Service disruptions leads to multi-million pound bill for Welwyn Hatfield train operator Govia

Welwyn Garden City train station

Welwyn Garden City train station - Credit: Archant

The company running Welwyn Hatfield’s trains has been ordered to pay more than £13million as punishment for prolonged disruption in other parts of its network.

Govia Thameslink Railway has described the figure of £13.4million, set by the Department of Transport for cancellations and delays on its Southern services between September 2015 and September 2016 as “fair”.

In his letter, Secretary of State Chris Grayling accepted some of the problems had been caused by strikes, and performance had “dramatically improved since Christmas”.

But he told the company: “Performance is still not good enough. I know you accept the need to further improver services for passengers.”

The company has to provide a “remedial plan” showing how it will spend the money to improve train services, although £7million will be allocated by the Government to “directly benefit passengers”.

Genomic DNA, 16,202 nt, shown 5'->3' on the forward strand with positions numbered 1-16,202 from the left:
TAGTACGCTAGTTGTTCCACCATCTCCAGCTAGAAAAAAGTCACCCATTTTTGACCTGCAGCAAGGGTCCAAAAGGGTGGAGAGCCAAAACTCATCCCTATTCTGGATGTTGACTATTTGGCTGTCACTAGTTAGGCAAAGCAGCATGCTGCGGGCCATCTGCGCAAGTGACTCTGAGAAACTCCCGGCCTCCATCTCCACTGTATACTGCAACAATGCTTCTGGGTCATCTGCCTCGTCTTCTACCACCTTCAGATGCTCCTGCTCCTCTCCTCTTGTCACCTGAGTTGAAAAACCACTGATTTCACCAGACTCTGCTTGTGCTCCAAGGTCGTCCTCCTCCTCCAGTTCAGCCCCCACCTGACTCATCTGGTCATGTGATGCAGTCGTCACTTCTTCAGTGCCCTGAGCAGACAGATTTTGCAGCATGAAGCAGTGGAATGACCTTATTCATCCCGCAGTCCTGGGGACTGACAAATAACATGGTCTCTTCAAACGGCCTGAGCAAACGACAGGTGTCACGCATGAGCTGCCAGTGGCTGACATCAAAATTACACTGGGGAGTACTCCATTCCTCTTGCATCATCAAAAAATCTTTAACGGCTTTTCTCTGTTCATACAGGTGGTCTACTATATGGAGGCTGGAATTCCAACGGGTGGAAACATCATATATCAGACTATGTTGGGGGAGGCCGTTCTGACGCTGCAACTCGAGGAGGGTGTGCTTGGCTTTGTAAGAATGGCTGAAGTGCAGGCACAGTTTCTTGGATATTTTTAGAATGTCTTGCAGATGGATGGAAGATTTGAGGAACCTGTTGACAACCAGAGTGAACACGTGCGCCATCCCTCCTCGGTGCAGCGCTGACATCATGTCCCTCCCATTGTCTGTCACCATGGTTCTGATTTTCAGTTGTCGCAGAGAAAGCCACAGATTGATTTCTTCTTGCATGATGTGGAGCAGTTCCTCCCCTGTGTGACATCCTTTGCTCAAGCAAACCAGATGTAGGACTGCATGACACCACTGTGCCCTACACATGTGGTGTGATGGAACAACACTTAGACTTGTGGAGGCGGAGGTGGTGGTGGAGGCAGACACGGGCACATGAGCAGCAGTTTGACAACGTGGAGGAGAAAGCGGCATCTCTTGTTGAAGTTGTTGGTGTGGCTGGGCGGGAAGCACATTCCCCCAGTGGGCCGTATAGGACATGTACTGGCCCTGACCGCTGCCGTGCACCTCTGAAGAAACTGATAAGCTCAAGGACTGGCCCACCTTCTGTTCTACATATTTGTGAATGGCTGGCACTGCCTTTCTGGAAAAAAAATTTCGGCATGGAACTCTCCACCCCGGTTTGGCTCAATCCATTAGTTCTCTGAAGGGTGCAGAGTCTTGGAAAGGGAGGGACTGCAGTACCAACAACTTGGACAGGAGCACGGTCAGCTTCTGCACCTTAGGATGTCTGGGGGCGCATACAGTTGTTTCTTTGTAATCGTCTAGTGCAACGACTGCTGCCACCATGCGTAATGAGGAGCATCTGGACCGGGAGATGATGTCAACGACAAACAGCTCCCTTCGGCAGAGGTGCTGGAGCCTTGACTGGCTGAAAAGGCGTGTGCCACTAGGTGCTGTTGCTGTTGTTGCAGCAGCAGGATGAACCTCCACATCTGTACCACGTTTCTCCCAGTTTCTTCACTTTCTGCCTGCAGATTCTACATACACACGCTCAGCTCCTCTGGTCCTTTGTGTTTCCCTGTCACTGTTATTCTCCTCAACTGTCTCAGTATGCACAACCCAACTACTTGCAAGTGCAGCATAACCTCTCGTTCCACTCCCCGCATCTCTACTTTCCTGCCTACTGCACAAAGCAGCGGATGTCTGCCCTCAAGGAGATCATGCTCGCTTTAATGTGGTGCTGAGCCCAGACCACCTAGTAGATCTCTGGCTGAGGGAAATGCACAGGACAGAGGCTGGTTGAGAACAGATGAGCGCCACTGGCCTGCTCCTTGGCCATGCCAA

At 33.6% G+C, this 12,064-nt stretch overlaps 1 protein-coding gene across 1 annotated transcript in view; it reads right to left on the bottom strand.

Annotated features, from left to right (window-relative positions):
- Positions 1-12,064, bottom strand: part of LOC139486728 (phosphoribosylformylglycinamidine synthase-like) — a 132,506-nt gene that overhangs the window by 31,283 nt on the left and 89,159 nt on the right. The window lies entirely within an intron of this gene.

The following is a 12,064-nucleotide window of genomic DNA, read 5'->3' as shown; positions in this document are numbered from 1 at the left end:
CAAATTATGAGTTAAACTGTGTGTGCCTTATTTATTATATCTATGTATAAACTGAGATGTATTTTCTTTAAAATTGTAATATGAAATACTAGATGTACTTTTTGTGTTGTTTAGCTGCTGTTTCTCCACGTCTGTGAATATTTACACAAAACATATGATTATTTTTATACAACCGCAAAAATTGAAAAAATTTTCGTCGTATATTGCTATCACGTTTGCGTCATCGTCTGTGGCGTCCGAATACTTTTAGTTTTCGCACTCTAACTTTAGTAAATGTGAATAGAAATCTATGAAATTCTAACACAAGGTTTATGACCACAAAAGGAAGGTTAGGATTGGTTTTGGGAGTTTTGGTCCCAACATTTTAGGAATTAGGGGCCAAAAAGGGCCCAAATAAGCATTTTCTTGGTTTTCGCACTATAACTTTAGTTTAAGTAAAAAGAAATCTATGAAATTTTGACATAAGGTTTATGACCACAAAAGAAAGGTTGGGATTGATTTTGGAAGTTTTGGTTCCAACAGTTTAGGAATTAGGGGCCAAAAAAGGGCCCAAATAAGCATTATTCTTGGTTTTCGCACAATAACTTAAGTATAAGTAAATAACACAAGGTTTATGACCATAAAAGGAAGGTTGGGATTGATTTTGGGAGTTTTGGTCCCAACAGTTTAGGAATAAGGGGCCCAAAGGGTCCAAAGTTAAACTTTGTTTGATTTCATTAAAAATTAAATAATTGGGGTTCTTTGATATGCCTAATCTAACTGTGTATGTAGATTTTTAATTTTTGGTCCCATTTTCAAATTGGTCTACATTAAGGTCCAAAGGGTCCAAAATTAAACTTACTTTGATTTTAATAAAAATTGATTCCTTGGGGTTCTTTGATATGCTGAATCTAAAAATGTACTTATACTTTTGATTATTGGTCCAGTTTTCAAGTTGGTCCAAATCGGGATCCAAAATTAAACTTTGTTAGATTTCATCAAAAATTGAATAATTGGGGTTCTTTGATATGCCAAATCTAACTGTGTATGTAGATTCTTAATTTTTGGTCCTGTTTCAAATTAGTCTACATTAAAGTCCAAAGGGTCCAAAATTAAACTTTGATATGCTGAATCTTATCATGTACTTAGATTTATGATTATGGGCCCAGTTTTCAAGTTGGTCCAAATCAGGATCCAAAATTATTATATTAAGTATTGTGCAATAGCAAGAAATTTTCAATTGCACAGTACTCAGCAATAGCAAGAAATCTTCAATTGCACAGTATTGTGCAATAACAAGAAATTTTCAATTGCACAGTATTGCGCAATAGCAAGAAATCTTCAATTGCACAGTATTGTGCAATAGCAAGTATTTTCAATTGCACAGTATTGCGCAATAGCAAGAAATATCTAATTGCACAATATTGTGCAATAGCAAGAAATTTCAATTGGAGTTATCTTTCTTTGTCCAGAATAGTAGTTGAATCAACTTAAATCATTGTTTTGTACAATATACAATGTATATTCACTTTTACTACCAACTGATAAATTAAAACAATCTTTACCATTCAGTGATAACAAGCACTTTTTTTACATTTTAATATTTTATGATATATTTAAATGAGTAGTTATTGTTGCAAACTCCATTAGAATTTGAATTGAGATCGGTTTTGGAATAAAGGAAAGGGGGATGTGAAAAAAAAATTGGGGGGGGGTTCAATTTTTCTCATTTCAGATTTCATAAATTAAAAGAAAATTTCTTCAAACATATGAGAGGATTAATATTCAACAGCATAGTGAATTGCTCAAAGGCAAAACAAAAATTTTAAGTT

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Chief executive Charles Horton said “We are pleased that this issue has been concluded, and accept and are sorry that our service levels haven’t been good enough for passengers.

“We run the most congested network in the UK where passenger journeys have doubled in the last 12 years.

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“This has meant we have been running services for more and more passengers while also allowing stations to be rebuilt, platforms extended, track and signalling replaced and new trains and technology introduced too.

“The impact on the network of such extensive work was underestimated, but as the recently-published Gibb Report makes clear, the most significant factor affecting Southern’s service levels has been industrial action caused by the trade unions.”

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